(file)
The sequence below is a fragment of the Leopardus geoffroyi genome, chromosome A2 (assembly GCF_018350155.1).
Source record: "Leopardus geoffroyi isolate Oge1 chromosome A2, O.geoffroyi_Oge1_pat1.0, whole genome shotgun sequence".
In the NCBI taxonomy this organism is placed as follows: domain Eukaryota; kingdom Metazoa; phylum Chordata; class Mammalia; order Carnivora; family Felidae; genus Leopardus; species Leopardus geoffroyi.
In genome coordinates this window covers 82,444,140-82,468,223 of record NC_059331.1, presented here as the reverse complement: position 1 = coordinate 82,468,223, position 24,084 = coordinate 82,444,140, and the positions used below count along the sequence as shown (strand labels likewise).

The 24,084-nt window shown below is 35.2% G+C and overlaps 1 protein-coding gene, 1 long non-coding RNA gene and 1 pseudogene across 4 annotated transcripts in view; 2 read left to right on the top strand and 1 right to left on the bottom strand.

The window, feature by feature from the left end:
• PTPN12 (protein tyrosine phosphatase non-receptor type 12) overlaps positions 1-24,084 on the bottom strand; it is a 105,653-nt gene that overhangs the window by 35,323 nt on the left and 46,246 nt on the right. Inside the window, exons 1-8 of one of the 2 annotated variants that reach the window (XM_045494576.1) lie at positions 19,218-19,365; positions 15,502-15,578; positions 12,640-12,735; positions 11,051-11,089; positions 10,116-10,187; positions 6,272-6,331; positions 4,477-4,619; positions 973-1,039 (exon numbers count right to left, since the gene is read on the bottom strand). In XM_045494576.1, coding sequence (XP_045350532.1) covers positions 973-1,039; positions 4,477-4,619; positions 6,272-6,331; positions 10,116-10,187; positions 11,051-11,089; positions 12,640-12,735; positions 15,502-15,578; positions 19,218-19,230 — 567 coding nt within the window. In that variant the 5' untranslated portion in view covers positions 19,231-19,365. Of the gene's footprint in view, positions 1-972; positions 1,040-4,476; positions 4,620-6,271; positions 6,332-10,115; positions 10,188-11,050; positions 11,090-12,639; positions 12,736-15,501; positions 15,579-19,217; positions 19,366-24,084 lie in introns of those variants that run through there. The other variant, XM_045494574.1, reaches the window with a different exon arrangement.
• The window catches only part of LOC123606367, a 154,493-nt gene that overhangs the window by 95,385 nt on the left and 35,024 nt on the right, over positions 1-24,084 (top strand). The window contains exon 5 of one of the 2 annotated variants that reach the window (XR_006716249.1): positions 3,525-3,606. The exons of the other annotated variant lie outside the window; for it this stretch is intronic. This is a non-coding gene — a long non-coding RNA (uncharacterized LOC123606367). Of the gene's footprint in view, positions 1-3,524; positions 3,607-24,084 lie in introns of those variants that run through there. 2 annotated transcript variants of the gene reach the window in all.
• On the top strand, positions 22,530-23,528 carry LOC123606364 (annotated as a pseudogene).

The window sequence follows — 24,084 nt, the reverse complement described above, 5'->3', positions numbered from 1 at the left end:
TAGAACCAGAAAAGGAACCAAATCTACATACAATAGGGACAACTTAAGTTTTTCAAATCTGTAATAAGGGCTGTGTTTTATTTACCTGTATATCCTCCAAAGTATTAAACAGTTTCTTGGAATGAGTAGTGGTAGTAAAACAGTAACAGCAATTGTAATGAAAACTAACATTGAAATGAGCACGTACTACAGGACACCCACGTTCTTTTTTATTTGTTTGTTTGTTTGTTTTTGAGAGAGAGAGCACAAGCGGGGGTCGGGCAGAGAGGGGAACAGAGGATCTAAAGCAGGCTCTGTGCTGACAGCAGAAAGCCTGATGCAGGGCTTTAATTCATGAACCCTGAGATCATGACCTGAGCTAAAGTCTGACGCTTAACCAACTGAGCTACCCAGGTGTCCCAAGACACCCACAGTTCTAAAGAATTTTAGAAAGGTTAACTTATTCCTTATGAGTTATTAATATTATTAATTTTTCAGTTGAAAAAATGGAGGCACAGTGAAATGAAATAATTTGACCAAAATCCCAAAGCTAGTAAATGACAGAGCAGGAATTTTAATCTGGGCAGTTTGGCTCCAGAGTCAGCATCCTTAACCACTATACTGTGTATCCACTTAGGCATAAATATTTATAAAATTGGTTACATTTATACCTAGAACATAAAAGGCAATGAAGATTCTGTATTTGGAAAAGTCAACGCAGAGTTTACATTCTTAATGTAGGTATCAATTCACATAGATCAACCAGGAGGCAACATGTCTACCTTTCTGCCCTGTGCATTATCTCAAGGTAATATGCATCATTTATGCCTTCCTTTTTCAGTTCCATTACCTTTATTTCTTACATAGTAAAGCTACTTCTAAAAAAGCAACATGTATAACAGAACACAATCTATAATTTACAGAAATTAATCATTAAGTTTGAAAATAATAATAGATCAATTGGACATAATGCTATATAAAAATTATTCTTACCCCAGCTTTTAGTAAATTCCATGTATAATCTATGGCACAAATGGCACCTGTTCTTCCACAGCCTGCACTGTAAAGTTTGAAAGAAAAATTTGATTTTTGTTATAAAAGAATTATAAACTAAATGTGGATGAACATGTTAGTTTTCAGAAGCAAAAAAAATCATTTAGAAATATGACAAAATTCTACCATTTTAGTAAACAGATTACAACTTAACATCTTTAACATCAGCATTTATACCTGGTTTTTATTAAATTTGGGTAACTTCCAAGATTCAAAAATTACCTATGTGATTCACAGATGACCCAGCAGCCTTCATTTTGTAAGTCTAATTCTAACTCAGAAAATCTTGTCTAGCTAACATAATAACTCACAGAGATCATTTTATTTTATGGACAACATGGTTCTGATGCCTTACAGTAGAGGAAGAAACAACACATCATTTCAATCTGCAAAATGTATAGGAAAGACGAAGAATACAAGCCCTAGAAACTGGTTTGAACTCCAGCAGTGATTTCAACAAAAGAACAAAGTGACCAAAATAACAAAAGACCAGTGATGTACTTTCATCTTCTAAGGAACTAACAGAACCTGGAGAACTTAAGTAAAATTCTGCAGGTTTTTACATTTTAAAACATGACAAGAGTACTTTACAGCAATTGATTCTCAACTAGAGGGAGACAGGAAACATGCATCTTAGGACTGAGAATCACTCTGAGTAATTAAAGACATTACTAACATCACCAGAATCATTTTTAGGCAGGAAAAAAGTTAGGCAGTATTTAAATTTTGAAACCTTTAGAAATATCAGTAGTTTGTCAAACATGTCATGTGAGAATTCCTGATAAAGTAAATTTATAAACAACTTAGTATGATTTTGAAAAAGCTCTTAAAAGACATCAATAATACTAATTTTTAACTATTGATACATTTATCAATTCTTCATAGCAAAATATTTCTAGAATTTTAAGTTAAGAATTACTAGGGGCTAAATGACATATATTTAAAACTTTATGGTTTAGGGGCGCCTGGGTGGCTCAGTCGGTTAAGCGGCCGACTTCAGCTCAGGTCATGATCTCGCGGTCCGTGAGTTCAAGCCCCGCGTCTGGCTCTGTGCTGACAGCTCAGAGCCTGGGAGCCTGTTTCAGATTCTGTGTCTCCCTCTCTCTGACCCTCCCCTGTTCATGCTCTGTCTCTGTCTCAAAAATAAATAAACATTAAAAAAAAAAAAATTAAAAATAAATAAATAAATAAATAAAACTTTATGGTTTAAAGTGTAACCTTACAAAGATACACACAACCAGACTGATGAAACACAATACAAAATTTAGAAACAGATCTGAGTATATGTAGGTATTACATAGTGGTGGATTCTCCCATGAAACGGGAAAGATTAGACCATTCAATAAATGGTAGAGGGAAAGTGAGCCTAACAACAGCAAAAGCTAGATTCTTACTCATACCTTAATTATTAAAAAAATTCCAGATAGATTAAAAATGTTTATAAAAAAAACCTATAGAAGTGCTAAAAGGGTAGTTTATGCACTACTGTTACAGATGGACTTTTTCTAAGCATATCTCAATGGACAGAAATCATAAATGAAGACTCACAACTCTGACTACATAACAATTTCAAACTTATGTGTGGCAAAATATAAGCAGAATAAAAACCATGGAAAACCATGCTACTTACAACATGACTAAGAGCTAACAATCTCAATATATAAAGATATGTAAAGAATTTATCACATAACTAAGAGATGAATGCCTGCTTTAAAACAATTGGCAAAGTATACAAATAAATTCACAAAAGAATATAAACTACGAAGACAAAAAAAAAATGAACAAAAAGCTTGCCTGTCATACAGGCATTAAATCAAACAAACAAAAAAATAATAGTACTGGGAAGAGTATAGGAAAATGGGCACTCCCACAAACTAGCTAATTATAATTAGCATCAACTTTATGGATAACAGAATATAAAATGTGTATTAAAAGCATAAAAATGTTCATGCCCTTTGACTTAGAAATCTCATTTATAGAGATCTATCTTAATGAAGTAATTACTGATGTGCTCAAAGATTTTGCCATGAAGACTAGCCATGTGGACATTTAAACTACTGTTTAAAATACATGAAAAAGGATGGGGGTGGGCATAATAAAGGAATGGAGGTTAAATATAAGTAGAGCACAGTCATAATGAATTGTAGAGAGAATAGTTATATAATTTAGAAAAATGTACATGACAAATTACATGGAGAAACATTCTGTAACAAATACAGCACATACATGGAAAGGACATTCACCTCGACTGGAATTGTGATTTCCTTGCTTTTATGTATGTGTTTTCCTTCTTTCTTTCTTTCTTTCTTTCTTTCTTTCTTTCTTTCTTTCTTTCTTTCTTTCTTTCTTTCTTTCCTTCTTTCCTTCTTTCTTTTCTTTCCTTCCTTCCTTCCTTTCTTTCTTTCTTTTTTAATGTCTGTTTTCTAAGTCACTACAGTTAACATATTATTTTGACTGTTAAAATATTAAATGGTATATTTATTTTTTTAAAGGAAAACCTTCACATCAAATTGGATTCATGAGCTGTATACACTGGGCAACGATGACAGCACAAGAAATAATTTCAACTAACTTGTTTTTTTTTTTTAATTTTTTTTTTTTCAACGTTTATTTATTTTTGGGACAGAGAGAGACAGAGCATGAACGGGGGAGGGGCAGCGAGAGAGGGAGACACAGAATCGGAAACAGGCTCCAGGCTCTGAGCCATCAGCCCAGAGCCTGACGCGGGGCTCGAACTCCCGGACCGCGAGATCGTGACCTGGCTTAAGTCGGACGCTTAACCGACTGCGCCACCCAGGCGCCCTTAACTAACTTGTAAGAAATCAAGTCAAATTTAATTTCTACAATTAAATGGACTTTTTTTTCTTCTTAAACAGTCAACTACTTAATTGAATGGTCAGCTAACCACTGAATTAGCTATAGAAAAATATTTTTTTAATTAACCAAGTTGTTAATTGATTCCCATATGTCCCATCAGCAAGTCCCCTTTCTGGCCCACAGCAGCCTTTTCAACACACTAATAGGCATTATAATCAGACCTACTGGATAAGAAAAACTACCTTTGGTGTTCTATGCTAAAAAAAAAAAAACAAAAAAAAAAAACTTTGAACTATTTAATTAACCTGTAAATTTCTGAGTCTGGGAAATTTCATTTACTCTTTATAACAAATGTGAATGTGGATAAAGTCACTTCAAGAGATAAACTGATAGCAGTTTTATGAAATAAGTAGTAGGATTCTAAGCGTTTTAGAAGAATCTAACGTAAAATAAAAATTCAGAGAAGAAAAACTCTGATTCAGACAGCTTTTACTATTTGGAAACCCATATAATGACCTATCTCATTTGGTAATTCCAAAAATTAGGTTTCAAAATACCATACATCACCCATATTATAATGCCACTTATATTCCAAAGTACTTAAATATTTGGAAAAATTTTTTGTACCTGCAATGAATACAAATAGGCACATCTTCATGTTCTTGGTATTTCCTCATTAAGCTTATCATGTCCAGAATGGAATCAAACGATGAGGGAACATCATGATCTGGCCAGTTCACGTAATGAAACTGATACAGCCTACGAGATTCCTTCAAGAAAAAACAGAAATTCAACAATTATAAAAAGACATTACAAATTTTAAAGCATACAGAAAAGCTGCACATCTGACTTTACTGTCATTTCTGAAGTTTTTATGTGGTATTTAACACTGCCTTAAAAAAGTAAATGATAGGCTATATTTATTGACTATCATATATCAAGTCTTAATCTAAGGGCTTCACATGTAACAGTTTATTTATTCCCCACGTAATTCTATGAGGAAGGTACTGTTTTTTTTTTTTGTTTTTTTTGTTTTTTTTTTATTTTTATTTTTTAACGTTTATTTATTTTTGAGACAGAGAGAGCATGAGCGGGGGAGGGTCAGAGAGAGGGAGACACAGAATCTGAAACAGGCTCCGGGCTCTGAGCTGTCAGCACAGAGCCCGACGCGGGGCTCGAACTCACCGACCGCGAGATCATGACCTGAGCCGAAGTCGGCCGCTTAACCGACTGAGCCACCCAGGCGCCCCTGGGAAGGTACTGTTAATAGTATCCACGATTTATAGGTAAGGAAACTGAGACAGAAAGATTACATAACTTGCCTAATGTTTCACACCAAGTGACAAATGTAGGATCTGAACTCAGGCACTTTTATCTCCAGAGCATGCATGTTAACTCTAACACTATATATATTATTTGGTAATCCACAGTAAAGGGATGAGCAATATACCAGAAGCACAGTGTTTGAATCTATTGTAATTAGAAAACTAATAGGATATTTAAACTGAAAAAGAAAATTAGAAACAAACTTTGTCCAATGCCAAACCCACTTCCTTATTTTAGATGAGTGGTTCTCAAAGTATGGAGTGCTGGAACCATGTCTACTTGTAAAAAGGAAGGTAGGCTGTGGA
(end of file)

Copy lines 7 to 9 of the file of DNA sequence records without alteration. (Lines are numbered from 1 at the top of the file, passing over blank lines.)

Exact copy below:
• PTPN12 (protein tyrosine phosphatase non-receptor type 12) overlaps positions 1-24,084 on the bottom strand; it is a 105,653-nt gene that overhangs the window by 35,323 nt on the left and 46,246 nt on the right. Inside the window, exons 1-8 of one of the 2 annotated variants that reach the window (XM_045494576.1) lie at positions 19,218-19,365; positions 15,502-15,578; positions 12,640-12,735; positions 11,051-11,089; positions 10,116-10,187; positions 6,272-6,331; positions 4,477-4,619; positions 973-1,039 (exon numbers count right to left, since the gene is read on the bottom strand). In XM_045494576.1, coding sequence (XP_045350532.1) covers positions 973-1,039; positions 4,477-4,619; positions 6,272-6,331; positions 10,116-10,187; positions 11,051-11,089; positions 12,640-12,735; positions 15,502-15,578; positions 19,218-19,230 — 567 coding nt within the window. In that variant the 5' untranslated portion in view covers positions 19,231-19,365. Of the gene's footprint in view, positions 1-972; positions 1,040-4,476; positions 4,620-6,271; positions 6,332-10,115; positions 10,188-11,050; positions 11,090-12,639; positions 12,736-15,501; positions 15,579-19,217; positions 19,366-24,084 lie in introns of those variants that run through there. The other variant, XM_045494574.1, reaches the window with a different exon arrangement.
• The window catches only part of LOC123606367, a 154,493-nt gene that overhangs the window by 95,385 nt on the left and 35,024 nt on the right, over positions 1-24,084 (top strand). The window contains exon 5 of one of the 2 annotated variants that reach the window (XR_006716249.1): positions 3,525-3,606. The exons of the other annotated variant lie outside the window; for it this stretch is intronic. This is a non-coding gene — a long non-coding RNA (uncharacterized LOC123606367). Of the gene's footprint in view, positions 1-3,524; positions 3,607-24,084 lie in introns of those variants that run through there. 2 annotated transcript variants of the gene reach the window in all.
• On the top strand, positions 22,530-23,528 carry LOC123606364 (annotated as a pseudogene).